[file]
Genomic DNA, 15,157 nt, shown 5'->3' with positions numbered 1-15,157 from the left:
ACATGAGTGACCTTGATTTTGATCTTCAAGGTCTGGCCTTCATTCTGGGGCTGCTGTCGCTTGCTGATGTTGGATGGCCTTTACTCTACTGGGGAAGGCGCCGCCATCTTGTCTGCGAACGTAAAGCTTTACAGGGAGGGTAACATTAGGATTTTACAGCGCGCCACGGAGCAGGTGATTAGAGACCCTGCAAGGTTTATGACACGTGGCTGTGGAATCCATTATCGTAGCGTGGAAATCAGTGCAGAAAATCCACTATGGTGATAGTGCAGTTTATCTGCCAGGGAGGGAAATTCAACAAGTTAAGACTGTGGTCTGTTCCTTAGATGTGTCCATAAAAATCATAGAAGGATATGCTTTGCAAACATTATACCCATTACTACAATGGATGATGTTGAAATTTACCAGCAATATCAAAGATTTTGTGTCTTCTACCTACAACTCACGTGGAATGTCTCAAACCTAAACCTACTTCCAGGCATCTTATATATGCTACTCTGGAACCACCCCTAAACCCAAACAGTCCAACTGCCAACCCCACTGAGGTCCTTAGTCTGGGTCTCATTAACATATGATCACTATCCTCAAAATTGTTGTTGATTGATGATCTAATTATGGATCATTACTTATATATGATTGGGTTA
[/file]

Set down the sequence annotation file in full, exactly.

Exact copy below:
Genomic DNA, 15,157 nt, shown 5'->3' with positions numbered 1-15,157 from the left:
ACATGAGTGACCTTGATTTTGATCTTCAAGGTCTGGCCTTCATTCTGGGGCTGCTGTCGCTTGCTGATGTTGGATGGCCTTTACTCTACTGGGGAAGGCGCCGCCATCTTGTCTGCGAACGTAAAGCTTTACAGGGAGGGTAACATTAGGATTTTACAGCGCGCCACGGAGCAGGTGATTAGAGACCCTGCAAGGTTTATGACACGTGGCTGTGGAATCCATTATCGTAGCGTGGAAATCAGTGCAGAAAATCCACTATGGTGATAGTGCAGTTTATCTGCCAGGGAGGGAAATTCAACAAGTTAAGACTGTGGTCTGTTCCTTAGATGTGTCCATAAAAATCATAGAAGGATATGCTTTGCAAACATTATACCCATTACTACAATGGATGATGTTGAAATTTACCAGCAATATCAAAGATTTTGTGTCTTCTACCTACAACTCACGTGGAATGTCTCAAACCTAAACCTACTTCCAGGCATCTTATATATGCTACTCTGGAACCACCCCTAAACCCAAACAGTCCAACTGCCAACCCCACTGAGGTCCTTAGTCTGGGTCTCATTAACATATGATCACTATCCTCAAAATTGTTGTTGATTGATGATCTAATTATGGATCATTACTTATATATGATTGGGTTA